Congratulations to Tim. diamond has reversed its previous decision and will be providing Comic Foundry magazine. I’m not sure “ok, we’ll drop the price 27 cents” is really, as the headline says, meeting halfway, but the real test will be how numerous orders it gets. (Readers, will you be ordering the first issue? Does your store purchase shelf copies for customers to browse jobs like this?)
And I do wish Tim wouldn’t say things like “We were considering taking the book to a publisher, but we’re going to stick it out on our own for the first issue. maybe we’ll reevaluate after this issue, maybe not.” It’s good to be flexible, but it’s much much more reassuring to feel that the editor-in-chief has a plan that’s much more than “I dunno, we’ll see.”
Valerie D’Orazio makes an outstanding point (link no longer available):
I think that our quest for excellence in mainstream comics ought to include acknowledging when the big two get it right. offering positive feedback where it is due. For example, I’ve heard a fair amount of bitching about DC’s “Minx” line. … but there is good stuff in the “Minx” line. There is female-positive stuff. Why not talk about that as well? Why not send a signal to companies like DC that such initiatives are welcomed?
Because you know how it’s perceived on the publisher’s end? The publisher tries to do Something Right. maybe it’s a little awkward, maybe it’s perceived as too little. but they try. and then they get kicked in the teeth for the effort. and they think, “well it’s much simpler to just feed the fans the Wizard magazine fodder and leave it at that.”
I’ve heard the same thing expressed, the “why ought to I bother creating a minority character when I can’t make anybody happy?” giving up. I think it’s a result of just how big the gulf is between viewpoints. some of the men making these decisions in creative and editorial don’t want to offend, but they’re rather naive and honestly don’t understand the problem. They’ve rarely thought about symbolism or alternative experiences or the lack of diverse viewpoints or what it would really be like to not be a comfortable white guy. instead of having their “consciousness raised”, they get vilified, and that makes them fearful of trying again.
Yes, they ought to know better. but some of them don’t, and they won’t ever get there if they’re attacked instead of educated. So, yes. Condemn the negative but support the positive. and maybe reevaluate how we’re condemning the negative. Personally, I like the humorous reconceptualization method over the “swords out, fellow fangirls, we got us some castrating to do!” ride of the Valkyries technique.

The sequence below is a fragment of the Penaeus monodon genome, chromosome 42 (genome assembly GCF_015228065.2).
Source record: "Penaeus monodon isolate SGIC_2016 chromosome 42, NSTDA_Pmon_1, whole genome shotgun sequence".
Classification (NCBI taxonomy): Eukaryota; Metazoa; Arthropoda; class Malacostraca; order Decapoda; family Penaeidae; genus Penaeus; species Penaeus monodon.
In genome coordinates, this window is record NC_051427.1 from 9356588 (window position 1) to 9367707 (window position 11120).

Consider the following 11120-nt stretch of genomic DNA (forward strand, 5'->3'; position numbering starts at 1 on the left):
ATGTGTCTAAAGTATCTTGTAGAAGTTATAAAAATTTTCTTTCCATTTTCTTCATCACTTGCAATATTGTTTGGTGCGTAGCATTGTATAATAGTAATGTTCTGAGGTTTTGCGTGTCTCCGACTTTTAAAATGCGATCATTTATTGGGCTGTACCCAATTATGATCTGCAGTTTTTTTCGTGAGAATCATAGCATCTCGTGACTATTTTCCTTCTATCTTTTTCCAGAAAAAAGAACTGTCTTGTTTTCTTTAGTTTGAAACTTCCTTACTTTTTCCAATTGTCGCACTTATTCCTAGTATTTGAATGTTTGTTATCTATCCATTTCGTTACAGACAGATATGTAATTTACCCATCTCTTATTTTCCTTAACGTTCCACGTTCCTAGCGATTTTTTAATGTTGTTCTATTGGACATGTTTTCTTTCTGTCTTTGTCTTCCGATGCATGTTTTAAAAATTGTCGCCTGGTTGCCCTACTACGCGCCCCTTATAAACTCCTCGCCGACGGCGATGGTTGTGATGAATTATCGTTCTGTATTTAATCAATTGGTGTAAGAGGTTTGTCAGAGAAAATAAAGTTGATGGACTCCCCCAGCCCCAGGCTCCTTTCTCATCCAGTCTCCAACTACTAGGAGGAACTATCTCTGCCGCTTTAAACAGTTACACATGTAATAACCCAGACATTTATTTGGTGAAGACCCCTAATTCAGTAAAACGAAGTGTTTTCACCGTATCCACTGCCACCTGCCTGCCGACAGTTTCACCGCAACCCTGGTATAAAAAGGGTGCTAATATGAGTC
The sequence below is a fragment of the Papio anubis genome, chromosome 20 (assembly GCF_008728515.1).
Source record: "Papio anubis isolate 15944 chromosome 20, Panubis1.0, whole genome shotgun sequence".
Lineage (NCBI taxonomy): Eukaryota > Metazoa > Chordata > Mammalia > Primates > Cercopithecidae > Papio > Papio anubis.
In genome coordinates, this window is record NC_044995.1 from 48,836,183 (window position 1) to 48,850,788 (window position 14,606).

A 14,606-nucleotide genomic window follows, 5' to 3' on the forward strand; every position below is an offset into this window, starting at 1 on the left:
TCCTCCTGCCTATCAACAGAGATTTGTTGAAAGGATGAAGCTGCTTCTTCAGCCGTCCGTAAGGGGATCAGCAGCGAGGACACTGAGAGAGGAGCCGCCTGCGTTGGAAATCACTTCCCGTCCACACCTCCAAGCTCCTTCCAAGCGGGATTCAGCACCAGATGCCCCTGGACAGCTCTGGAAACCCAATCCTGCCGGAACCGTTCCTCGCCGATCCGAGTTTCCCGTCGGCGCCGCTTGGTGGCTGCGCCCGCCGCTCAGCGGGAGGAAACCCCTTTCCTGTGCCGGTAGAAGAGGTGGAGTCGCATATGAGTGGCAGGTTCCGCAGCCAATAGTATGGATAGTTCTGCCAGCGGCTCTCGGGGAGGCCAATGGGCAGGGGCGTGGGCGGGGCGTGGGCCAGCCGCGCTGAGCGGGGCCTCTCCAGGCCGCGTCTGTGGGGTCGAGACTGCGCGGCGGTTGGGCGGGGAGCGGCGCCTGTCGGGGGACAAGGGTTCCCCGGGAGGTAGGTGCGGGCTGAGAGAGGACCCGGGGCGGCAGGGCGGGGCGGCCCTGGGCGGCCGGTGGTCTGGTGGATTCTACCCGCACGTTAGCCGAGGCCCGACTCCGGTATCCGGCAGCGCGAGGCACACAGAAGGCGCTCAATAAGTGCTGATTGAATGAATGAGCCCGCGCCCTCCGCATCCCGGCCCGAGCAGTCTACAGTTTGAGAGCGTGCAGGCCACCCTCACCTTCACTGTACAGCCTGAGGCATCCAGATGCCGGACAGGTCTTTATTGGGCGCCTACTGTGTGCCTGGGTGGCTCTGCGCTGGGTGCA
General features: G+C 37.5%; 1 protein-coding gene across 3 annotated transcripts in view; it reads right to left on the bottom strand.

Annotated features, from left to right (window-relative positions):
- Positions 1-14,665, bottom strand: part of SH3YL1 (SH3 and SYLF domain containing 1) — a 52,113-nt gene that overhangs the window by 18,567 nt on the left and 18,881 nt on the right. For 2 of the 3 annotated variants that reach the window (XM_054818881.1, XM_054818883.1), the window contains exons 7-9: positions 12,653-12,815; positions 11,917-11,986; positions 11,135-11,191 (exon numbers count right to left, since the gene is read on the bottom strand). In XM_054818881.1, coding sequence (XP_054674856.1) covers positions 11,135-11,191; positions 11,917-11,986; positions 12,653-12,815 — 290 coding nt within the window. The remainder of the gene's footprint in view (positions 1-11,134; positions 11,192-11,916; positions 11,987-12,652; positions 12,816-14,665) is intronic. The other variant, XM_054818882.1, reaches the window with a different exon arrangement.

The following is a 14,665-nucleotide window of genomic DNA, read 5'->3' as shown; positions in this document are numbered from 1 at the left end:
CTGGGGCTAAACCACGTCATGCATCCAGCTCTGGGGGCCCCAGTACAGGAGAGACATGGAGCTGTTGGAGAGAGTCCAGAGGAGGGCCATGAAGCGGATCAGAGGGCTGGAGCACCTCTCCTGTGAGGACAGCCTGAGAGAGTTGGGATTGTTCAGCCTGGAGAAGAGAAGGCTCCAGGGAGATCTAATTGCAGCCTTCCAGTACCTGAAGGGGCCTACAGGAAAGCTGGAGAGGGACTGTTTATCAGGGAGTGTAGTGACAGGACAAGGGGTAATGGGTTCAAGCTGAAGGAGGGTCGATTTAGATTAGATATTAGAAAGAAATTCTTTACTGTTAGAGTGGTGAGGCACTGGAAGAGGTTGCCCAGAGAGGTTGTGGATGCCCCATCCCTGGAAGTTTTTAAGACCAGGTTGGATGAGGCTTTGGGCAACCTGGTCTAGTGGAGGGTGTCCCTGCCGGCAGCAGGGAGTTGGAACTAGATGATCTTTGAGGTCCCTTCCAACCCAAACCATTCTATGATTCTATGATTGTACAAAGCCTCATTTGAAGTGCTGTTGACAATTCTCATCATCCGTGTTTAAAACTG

And then there’s Nymphet. because I live in the American South, I’m used to thinking “ok, how will the ‘protect the kiddies whatsoever costs’ folks react to this?” So I’m amazed anybody ever considered importing a manga about a nine-year-old girl sexually propositioning her adult male teacher, even as a comedy.
At the link above (no longer available), Brigid Alverson praises seven Seas president Jason DeAngelis for discussing the company’s process and reasons for their decisions (first to put the title on hiatus and then to cancel it). I agree, it’s great to see this kind of transparency instead of simply wondering, “hey, whatever happened to that title?” Brigid points out that DeAngelis’ method makes for much more supportive fans, which might help sales. Plus, she says, with scanlations, those who want the series will likely be able to get it one way or another.
Simon Jones of Icarus publishing (link no longer available) uses the event to evaluate the various forces that had an effect on the decision and calls for continued support of the publisher.
He also sounded a cautioning that nicely encapsulates some recent disturbing trends, decrying:
the rise of sites and bloggers from both sides of an issue whose sole raison d’etre appear to be inciting acrimony between different industries of fandom and the belittlement of opposing dissidents, and the willingness of numerous to lend credence to them. That general attitude is troubling, as it portends a shift in technique by such grass-roots triggers from advocacy, to the smear-and-ridicule tactics much more befitting of political or religious extremists. rather than taking a step up, the call has increasingly become for everyone else to take a step down.
That is not empowerment. These spontaneous umbrella triggers do not really issue themselves with promoting the interests of individual people whom they count amongst their members and place on their banners, but the development of singular ideology and the desire for everyone to march in lock-step with it.
Angel City: town Without Pity Out this week – Maybe?Angel City: town Without Pity will be in your local comic shop (if they were smart and purchased some in) tomorrow. It’s a hard-bonull